Something old, something new

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By Keri White

When I was rambling through the produce section of my local grocery store, eggplant called my name.


Given the topsy-turvy weather of late, I wasn’t sure whether I would be grilling it summer-style or doing something warming and hearty in the oven, but I knew I had to have it. As it happened, the recent cold suggested eggplant Parmesan, a retro but oh-so-tasty main. I went old school, making my own marinara sauce for the layers, but there are plenty of good-quality jarred options on the market if time or inclination dictates a need for convenience.

On the other end of the continuum, i.e. “the new,” I have discovered a delightful vegetable: kale rapini. This seasonal spring treat results when kale plants flower or sprout, delivering a blossom that resembles broccoli rabe or broccolini in appearance, taste and texture.

Eggplant Parmesan
Eggplant Parmesan (bhofack2 / iStock / Getty Images Plus)

Eggplant Parmesan

Serves 4

The amounts below are approximate — you may need additional eggs and breadcrumbs to coat all the slices — and don’t scrimp here. I got lazy at the end of my batch, not wanting to crack another egg for four measly slices of eggplant and, as a result, the top layer did not cook properly. Let my error be a lesson to you!

This can be made ahead and left in the refrigerator for a day or two before baking or frozen for several months.

  • 1 large eggplant
  • Salt for draining
  • 2 eggs
  • 1 cup Italian-style seasoned bread crumbs
  • Oil for frying (approximately ½ cup total)
  • ¾ cup shredded mozzarella cheese
  • ¼ cup ground Parmesan cheese
  • 1¾ cups (approximately) marinara sauce (recipe follows, or a good-quality jarred version)
  • Fresh basil or parsley, chopped, for garnish, if desired

Slice the eggplant into thin discs and place it in a colander in your sink (peeling is optional; I did not). Toss it generously with salt, and let it sit for 30 minutes until the slices begin to “sweat.”

While the eggplant sits, make the marinara sauce (see following recipe).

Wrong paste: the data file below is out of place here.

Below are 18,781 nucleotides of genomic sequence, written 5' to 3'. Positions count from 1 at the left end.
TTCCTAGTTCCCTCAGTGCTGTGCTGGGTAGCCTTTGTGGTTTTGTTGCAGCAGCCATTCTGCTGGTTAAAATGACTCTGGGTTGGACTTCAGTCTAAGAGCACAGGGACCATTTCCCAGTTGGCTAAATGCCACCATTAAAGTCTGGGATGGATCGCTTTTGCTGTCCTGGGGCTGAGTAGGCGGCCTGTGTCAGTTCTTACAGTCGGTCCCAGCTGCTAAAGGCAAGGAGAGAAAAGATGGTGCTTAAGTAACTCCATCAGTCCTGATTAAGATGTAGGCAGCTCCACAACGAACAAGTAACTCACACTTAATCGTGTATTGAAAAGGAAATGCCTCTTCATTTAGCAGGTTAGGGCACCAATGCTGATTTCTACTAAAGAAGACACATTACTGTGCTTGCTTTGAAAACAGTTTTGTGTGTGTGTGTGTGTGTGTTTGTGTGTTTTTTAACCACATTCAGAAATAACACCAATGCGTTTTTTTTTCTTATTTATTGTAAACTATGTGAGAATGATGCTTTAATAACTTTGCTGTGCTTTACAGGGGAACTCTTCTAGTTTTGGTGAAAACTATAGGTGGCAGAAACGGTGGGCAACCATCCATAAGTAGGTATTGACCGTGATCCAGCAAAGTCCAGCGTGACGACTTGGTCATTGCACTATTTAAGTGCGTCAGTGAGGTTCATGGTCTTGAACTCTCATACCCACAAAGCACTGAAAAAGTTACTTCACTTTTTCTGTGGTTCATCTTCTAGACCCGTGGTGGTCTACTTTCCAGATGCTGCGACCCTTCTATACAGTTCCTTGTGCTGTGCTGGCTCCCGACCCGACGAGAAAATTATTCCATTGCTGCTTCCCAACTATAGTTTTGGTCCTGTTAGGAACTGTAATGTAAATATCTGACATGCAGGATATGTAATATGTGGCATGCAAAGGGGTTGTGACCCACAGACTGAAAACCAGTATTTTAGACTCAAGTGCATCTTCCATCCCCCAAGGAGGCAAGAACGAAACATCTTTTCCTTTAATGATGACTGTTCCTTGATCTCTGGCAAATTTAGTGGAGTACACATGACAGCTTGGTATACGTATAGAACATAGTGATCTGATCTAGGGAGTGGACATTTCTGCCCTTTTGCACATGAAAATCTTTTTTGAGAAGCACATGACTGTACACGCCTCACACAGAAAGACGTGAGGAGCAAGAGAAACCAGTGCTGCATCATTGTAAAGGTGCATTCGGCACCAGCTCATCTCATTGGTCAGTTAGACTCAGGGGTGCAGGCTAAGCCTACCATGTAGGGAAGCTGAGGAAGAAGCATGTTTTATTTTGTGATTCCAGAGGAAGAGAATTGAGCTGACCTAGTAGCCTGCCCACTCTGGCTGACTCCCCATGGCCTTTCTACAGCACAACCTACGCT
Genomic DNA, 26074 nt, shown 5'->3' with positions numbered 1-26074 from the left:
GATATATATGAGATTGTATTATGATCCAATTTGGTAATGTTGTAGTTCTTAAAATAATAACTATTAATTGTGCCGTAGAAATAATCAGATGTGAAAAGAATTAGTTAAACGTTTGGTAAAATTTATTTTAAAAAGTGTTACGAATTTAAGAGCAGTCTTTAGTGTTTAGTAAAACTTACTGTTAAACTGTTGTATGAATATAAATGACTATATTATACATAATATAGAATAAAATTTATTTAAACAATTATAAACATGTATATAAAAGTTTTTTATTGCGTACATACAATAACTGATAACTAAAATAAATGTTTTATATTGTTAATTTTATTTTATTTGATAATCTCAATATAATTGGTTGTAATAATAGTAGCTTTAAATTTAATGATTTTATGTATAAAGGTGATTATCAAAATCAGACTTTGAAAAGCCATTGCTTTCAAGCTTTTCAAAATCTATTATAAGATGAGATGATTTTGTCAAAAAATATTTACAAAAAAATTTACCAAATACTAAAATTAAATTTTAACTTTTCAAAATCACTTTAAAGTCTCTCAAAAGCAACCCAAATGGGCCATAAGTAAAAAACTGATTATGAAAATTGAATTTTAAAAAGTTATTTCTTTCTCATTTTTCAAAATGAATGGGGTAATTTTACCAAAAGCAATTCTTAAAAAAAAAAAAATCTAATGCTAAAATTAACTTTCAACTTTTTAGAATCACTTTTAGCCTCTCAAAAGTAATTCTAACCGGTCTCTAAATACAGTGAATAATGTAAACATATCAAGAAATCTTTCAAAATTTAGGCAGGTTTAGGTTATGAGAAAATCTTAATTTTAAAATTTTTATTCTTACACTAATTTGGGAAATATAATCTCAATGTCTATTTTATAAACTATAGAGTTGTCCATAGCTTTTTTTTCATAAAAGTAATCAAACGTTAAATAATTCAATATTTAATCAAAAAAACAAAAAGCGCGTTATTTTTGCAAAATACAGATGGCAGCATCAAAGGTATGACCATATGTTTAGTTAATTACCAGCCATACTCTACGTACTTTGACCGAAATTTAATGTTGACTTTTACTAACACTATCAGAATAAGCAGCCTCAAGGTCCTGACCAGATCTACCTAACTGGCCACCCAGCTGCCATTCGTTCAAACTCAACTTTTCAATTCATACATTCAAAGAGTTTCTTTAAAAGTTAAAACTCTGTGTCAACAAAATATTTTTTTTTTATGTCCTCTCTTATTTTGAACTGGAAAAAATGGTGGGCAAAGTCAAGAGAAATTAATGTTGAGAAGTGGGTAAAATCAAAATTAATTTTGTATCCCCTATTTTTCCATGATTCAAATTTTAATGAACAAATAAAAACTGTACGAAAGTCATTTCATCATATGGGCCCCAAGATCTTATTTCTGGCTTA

Rinse and drain the eggplant, and dry it with paper towels.

Set up two shallow bowls side by side. Crack the eggs in one and place the breadcrumbs in the other.

Heat a large skillet with a bit of oil in the pan to fry the eggplant slices.

Whisk the eggs lightly with a fork, and dredge each eggplant slice in the egg and breadcrumbs. Place them in the skillet, and brown each slice for about 2 minutes per side.

In a square baking dish (approximately 2 quarts) place a thin layer of marinara sauce.

Place the sauteed eggplant in a single layer on the sauce, and sprinkle with the mozzarella, Parmesan and another layer of sauce. Continue this process, adding oil to the pan as needed, until all the eggplant is used. Top it with a final layer of sauce and cheeses.

Bake it at 350 degrees for about 40 minutes until the top is lightly brown, the dish is heated through and, when pierced with a knife, the eggplant feels very soft. Top it with fresh chopped basil and/or parsley before serving, if desired.

Marinara sauce

Makes about 1¾ cups

This does not need much cooking time — just about 10 minutes to get the flavors melded.

  • 1 tablespoon olive oil
  • 3 cloves garlic, crushed
  • ½ teaspoon red pepper flakes
  • Pinch of salt
  • 1 13-ounce box of diced tomatoes (no salt or seasonings added)
  • ¼ cup red wine
  • Scant handful fresh basil and/or parsley (optional)

In a medium-sized saucepan, heat the oil, and saute the garlic until fragrant. Add the salt and pepper until blended, and add tomatoes, then wine. Bring it to a simmer, and cook it for about 10 minutes. Add the fresh herbs, if using, stir and serve.

Kale rapini

Serves 4

  • 1 bunch kale rapini, rinsed
  • 1 tablespoon oil
  • ½ teaspoon salt
  • 3 cloves garlic, crushed
  • ¼ teaspoon red pepper flakes (to taste, omit if no spice is preferred)

In a large skillet, heat the oil with the salt, garlic and red pepper flakes until fragrant. Add kale rapini and, using tongs, turn it over and saute it until bright green and just tender, about 6 minutes.

Keri White is a food columnist in Philadelphia.

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